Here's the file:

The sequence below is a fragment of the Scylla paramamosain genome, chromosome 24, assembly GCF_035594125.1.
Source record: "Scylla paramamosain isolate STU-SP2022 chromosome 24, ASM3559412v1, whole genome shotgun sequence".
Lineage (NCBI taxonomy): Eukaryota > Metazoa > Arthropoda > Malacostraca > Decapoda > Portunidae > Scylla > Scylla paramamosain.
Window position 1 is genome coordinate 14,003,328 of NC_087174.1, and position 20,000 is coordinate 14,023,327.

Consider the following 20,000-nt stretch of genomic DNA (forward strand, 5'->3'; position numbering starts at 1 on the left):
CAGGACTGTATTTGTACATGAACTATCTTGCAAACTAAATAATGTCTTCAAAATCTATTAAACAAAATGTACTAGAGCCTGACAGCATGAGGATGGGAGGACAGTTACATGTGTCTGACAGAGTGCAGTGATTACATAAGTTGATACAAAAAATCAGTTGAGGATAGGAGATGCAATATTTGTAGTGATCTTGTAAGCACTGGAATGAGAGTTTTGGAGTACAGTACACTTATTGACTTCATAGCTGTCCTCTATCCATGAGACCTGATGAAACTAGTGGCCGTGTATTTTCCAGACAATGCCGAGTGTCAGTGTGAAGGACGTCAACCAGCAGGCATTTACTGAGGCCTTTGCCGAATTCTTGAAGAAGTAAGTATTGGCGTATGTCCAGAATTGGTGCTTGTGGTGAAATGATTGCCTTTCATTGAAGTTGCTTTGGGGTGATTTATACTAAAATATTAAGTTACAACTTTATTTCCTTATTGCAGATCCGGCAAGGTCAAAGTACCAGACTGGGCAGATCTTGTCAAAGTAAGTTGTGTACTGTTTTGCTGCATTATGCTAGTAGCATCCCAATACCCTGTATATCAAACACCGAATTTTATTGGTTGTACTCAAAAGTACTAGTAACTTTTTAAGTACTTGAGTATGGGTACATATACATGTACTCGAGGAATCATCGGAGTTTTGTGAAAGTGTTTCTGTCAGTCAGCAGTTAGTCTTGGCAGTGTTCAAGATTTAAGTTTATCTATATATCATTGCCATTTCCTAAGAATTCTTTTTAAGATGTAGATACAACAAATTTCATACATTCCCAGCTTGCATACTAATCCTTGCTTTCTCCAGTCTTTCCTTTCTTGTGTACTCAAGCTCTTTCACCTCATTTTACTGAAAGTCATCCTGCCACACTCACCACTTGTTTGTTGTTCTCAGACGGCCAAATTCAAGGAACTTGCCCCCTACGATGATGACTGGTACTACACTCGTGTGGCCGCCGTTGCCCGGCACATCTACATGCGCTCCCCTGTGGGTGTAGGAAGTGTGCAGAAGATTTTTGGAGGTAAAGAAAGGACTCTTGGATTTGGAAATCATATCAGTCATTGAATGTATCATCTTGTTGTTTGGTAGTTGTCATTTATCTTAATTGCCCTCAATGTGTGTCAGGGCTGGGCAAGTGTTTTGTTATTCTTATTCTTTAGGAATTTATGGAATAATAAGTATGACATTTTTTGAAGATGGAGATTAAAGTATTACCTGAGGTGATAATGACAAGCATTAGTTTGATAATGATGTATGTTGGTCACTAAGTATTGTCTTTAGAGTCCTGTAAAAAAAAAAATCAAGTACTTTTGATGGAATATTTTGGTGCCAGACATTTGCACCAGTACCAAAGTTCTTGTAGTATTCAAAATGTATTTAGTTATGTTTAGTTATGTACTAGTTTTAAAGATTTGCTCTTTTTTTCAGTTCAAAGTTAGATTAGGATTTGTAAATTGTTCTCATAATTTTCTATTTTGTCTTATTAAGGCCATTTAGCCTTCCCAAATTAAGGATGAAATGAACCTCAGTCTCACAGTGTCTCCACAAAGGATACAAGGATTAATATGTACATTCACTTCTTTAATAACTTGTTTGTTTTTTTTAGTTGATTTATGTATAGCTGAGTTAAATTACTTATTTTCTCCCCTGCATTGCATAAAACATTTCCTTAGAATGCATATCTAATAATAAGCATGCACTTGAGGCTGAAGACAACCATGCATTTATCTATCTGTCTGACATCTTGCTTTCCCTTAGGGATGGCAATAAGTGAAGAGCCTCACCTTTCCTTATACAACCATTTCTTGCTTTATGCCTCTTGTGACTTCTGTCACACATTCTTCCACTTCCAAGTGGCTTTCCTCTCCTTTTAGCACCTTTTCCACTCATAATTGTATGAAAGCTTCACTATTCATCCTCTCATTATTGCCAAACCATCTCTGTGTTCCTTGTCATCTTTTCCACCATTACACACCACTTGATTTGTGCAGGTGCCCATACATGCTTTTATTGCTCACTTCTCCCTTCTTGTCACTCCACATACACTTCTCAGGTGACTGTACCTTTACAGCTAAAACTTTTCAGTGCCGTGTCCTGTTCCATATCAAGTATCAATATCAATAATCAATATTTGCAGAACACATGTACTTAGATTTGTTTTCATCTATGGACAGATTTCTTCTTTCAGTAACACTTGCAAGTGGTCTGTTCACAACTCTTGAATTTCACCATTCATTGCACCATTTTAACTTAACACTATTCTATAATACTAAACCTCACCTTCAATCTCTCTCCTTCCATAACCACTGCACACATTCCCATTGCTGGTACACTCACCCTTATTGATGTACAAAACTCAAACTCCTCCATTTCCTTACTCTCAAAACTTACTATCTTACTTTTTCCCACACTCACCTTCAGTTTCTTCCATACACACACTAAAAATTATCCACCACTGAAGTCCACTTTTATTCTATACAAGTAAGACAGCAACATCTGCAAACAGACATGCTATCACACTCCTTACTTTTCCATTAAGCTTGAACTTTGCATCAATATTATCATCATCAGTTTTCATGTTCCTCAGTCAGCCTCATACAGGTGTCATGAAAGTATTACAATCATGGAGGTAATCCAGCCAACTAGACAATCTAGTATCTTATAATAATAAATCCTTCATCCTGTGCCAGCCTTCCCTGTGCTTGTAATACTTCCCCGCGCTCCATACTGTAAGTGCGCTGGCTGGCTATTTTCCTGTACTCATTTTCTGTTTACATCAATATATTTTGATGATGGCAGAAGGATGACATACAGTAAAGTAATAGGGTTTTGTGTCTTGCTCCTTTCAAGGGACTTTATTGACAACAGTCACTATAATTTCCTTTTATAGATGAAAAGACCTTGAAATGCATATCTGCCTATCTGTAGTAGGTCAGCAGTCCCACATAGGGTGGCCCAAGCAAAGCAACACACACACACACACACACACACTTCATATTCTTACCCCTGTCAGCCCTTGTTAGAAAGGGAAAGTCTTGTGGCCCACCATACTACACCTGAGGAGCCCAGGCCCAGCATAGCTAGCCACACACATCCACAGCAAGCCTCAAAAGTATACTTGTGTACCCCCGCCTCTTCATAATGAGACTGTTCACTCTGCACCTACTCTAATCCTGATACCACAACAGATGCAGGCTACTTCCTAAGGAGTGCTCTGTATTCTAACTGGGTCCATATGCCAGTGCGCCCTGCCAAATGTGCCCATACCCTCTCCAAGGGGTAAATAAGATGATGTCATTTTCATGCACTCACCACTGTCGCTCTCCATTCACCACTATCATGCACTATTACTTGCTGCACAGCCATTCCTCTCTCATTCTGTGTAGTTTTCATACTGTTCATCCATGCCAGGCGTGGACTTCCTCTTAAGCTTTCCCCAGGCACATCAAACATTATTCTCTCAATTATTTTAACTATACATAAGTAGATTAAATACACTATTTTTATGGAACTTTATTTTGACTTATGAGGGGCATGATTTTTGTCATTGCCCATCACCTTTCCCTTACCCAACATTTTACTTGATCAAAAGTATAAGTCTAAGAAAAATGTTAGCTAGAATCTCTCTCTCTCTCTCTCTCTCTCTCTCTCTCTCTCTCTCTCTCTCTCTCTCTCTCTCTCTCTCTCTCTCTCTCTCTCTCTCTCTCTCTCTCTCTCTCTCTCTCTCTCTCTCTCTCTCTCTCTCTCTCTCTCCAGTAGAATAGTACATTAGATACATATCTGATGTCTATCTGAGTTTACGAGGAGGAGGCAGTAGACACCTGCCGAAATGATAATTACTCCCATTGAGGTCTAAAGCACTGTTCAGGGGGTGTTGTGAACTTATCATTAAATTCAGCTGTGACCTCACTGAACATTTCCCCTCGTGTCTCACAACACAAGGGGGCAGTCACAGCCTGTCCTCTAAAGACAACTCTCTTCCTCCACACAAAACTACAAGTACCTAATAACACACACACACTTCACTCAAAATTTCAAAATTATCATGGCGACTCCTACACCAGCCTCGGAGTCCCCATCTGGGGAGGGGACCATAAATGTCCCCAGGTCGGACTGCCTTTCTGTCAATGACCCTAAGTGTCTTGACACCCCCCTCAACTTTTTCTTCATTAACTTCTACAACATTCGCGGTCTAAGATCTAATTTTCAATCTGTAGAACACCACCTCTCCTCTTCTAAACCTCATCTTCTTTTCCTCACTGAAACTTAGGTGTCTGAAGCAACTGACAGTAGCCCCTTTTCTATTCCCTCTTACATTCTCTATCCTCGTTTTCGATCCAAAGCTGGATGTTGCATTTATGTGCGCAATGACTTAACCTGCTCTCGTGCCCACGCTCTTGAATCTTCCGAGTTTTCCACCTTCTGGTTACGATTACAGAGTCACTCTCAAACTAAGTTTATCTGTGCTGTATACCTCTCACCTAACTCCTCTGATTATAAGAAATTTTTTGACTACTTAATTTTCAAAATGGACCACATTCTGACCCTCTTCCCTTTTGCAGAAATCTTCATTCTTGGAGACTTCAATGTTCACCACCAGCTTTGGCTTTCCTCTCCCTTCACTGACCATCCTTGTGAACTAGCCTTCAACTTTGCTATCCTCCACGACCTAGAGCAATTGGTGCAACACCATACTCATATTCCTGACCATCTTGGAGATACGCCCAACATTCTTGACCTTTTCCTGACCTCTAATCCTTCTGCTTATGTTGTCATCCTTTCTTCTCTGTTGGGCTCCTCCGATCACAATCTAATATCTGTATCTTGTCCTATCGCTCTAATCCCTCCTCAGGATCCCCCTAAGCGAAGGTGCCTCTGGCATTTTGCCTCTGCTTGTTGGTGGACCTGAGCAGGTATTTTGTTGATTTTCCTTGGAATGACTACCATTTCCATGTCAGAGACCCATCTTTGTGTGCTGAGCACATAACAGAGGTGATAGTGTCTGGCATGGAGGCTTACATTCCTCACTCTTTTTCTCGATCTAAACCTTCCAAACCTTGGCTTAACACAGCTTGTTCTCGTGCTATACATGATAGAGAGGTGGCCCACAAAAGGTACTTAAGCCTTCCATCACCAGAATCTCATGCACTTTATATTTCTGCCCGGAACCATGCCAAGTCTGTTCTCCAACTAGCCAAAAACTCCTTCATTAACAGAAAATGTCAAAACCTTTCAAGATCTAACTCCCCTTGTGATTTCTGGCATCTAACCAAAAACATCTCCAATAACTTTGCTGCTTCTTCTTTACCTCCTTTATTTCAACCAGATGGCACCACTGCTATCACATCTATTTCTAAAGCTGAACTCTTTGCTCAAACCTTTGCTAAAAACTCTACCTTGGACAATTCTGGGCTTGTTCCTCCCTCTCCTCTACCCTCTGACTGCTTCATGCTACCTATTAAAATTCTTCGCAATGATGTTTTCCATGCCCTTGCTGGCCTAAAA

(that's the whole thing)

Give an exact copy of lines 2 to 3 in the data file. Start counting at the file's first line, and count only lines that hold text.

Source record: "Scylla paramamosain isolate STU-SP2022 chromosome 24, ASM3559412v1, whole genome shotgun sequence".
Lineage (NCBI taxonomy): Eukaryota > Metazoa > Arthropoda > Malacostraca > Decapoda > Portunidae > Scylla > Scylla paramamosain.